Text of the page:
- About half of the population of unauthorized immigrants entered with a visa, rather than as a border crossing.
- Experts say there are not nearly enough immigration agents to locate these millions of people.
- But the case also reveals a bias, some say, about undocumented immigrants from “predominantly white countries.”
David DePape, the man accused of assaulting Paul Pelosi, is a Canadian who entered the United States nearly two decades ago on a tourist visa and stayed as usual.
That fact only came up because he was charged with a serious crime — according to analysts, the most common way for U.S. immigration officials to catch up with people who have been in the country without permission.
So-called visa overruns make up about half of the unauthorized population in the United States, and Canadian overruns make up a significant portion of them, analysts say.
A San Francisco judge Friday held DePape, accused of assaulting House Speaker Nancy Pelosi’s husband, in jail without bail pending trial.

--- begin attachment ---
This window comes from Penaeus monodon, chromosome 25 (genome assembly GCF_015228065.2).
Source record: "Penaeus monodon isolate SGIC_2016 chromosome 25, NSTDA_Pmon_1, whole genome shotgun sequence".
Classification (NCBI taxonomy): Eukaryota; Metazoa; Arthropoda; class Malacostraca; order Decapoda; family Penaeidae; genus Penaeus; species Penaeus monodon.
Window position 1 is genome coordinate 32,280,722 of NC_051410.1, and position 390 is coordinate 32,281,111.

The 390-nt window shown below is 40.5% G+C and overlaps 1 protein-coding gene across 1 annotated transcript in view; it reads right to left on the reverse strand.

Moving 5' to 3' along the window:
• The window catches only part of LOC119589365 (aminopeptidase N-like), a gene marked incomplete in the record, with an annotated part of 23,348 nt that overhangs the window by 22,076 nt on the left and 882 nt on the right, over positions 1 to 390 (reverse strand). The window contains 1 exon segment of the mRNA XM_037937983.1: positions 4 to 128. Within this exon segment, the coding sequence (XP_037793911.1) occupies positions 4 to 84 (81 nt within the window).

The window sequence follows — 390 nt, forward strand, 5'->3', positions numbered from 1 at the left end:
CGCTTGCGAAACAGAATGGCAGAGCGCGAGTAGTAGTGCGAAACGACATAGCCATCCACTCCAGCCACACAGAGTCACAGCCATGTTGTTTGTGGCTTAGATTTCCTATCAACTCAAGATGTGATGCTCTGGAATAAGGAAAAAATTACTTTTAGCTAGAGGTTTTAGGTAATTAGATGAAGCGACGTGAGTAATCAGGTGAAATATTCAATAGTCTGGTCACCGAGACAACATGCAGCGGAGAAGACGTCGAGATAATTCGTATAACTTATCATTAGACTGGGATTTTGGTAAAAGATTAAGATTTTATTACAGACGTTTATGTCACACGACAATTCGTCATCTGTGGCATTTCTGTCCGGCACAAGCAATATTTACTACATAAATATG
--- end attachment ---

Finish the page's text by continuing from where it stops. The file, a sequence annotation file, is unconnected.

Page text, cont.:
Prosecutors alleged that he knocked Paul Pelosi unconscious with a hammer at his home on Oct. 28 during a break-in at the couple’s San Francisco home. DePape pleaded not guilty to the charges.
How DePape, who is white, was able to stay in the U.S. for so long without being arrested and deported by U.S. immigration officials while routinely deporting Latino and black migrants underscores inherent biases in the country’s immigration system, said Muzaffar Chishti, senior fellow at the Migration Policy Institute, an impartial think tank in Washington.
“There are large numbers of Canadians, large numbers of Irish, large numbers of Poles who are not legally in the country, but they do not consider them illegal because they do not fit the profile,” Chishti said. “It’s only when there are such high-profile cases that you realize that there are people in this country illegally from predominantly white countries.”
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What country is David DePape from?
US officials said DePape is Canadian.